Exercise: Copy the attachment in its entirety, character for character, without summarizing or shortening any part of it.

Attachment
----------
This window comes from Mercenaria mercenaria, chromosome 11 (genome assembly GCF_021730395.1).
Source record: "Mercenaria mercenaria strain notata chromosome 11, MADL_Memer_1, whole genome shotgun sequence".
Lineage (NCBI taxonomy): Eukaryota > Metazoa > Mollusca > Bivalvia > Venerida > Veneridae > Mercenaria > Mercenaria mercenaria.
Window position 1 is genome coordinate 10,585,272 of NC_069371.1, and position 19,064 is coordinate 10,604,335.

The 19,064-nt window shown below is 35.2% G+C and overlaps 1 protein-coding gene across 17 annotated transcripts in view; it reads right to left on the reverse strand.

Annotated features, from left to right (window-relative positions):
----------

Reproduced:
This window comes from Mercenaria mercenaria, chromosome 11 (genome assembly GCF_021730395.1).
Source record: "Mercenaria mercenaria strain notata chromosome 11, MADL_Memer_1, whole genome shotgun sequence".
Lineage (NCBI taxonomy): Eukaryota > Metazoa > Mollusca > Bivalvia > Venerida > Veneridae > Mercenaria > Mercenaria mercenaria.
Window position 1 is genome coordinate 10,585,272 of NC_069371.1, and position 19,064 is coordinate 10,604,335.

The 19,064-nt window shown below is 35.2% G+C and overlaps 1 protein-coding gene across 17 annotated transcripts in view; it reads right to left on the reverse strand.

Annotated features, from left to right (window-relative positions):